Most likely not, though; too many of us automatically assume that whenever we run across something we haven’t seen before, it must automatically be something rare, or unusual. Sometimes it’s just something we haven’t run across before – nothing more, nothing less.

He does make a nice trio with my other two though, doesn’t he?

Tuesday, May 22, 2018

Finding the Reasons Why

Another box of horses at the flea market, yay!

There are a couple of salvageable pieces in there (one of the Chestnut Merrylegs is drop-dead gorgeous) and one is being pulled for a possible project idea I have, but the rest are headed for the Body Box section of my sales list.

One reason I love finding boxes full of horses isn’t just because of the group discounts or the sheer thrill of discovery, but the story in the lot itself.

Every model may be a memory, but a collection tells a story.

Two identical Merrylegs (the one from the Slumber Party Gift Set) and two complete 2010 WEG Three-Horse Sets? This was the collection of two young siblings, not one. But did they actually go to the World Equestrian Games, or did a relative bring them back from a trip?

That they ended up at the flea market, selling for not much more than a song, could mean so many different things. Perhaps like most horse-crazy girls, they grew out of it, or thought they did. Maybe they finally got “real” horses of their own, and had no time (or money!) for imitations? Or… boys?

Those are the most common explanations. I was too excited to find a Box of Cheap Horses to stick around and find out the real reason why. It was a blustery day and I hadn’t slept well the night before, so once struck the proverbial pay dirt, I took the horses and ran.

The WEG Classics are a bit on the scarce side, so I feel bad about tossing the majority of them into the Body Box; while they’re not terrible, the demand for most of the more modern Classics molds – even scarce releases – is not high enough to merit an effort to restore on my part. One of the Gray Best-in-Show Thoroughbreds looks like he might clean up, though:

He’s very appealing in this color, and I do not have an example of this mold in the herd just yet; I missed out on the American Pharoahs on the short-tailed version when they were clearance out at Tuesday Morning last year.

This fellow might do. I’ll have to think about it. (It’s the pink hooves. They slay me.)

Here’s one thing I don’t have to think much about: some of these bodies are going up on MHSP by the end of the week. Since it’s still a couple of months until Kentucky, and the flea market season has just gotten underway, it’s probably best that I thin the box out a bit before it gets any further out of hand.

Saturday, May 19, 2018

Catching Up Is Hard To Do

I was on the road and dealing with some work-related issues most of the week (and a dentist appointment, blerg) so I missed most of the hubbub about the Rialto:

Being on the Totilas mold, there was some concern he was a follow-up “consolation prize” Special Run to the Koh-i-Noor, but it turned out he was just another piece in the America the Beautiful Series.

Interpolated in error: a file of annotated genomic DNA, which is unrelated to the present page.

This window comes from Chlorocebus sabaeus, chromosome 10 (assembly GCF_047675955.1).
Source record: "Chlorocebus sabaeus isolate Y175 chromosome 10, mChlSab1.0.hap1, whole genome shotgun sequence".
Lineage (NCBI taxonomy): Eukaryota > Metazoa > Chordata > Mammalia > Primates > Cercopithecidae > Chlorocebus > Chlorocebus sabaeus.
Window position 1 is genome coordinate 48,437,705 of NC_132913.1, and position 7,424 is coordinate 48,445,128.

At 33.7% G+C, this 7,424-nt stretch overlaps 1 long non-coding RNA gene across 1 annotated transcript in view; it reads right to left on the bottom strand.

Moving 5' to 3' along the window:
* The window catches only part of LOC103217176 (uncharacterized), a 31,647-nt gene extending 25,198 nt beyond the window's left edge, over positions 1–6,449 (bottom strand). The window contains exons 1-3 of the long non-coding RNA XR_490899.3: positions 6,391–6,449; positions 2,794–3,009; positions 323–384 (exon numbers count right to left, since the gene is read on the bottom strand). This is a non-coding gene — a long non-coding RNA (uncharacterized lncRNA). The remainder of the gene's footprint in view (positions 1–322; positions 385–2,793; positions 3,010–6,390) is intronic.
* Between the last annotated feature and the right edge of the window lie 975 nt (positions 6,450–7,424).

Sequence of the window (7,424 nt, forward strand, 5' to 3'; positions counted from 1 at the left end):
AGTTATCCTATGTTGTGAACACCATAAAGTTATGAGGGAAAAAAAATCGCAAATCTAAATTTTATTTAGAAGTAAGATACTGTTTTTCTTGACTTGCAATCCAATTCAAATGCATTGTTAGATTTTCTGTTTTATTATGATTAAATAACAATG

I like him a lot, and if I happen to be drawn for one I’ll be more than happy to add him to the herd. I won’t be heartbroken if I’m not though, because after watching some of the behaviors that went on with the distribution of Koh-i-Noor, I’m fine with just walking away from the mold for a little while.

Much as I had to do with the Esprit mold.

It’s interesting that the distribution of the Koh-i-Noor variations seems to be relatively even – the three sock version seems to be a little less common than the two, four, and no sock versions, but not excessively so.

I don’t quite understand what everybody’s fascination with the no-sock version is, but as I’m not really in the market for one, it’s more of an academic question for me. Was it the assumption that he’d be the “rare” one driving it, or the fact that it represented the opposite end of the scale from the four-stocking one: All vs. Nothing?

The first item in the BreyerFest Garland Pop-Up Shops has popped up, and I have to give kudos to the photographer:

His hair is so metal! Love it. I have a few Breyer Plushes, and I wouldn’t mind a few more, but Vita assumes all plushes that enter the house are her property… and let’s just say she destroys what she loves.

It’s worth noting that this is the second item – after Newmarket – to feature jockey silks as the main decorative element. So my initial assumption wasn’t entirely wrong.

Since I’ve decided to forego the customizing this year to catch up on the sewing projects, and purchasing them secondhand is not going to happen, I have (almost) no opinion of the Best Customs Contest prizes. It is nice to see another Bobby Jo in a non-chestnut-based color scheme, though!

The entry period for the Scottsdale Stampede Event is coming up, and I am still undecided about entering; I am hoping to have a definitive answer by the end of next week.

Also and obviously, I did not “win” the Test Color Black Stallion. I keep telling myself that it’s for the best: if I ever do, I’d probably keel over from the shock. Not because of the winning, but because of the bill…

Wednesday, May 16, 2018

The Chris Hess Flier

I had a really rough day today. Actually, the whole week has been suboptimal.

Imagine baking a cake just to be nice, and it turns out great, but nobody in the house wants to eat it? For no particular reason, either?

That’s the kind of week I’ve been having. The worst part? The cake isn’t even metaphorical.

(If there’s anyone within driving distance of my house, I have free Applesauce Spice Cake to give away. Not joking.)

Anyway, rather than bore you with any more details of my I-just-can’t-even kind of week, I’ll present a transcription of the flier from the 1996 Breakfast with Peter Stone held at the Holiday Inn-North on July 27, 1996.

I transcribed it a while ago, as I was getting a number of requests for more biographical information about Chris Hess. It seemed to make more sense to just publish the text from the flier than to quote and paraphrase it. Scanning it wouldn't have made it as searchable as text, either.

There’s much more to his story, of course. But this will help put a little bit more of his life and legacy on the Internet:

Welcome to 
“A Tribute to Christian Hess”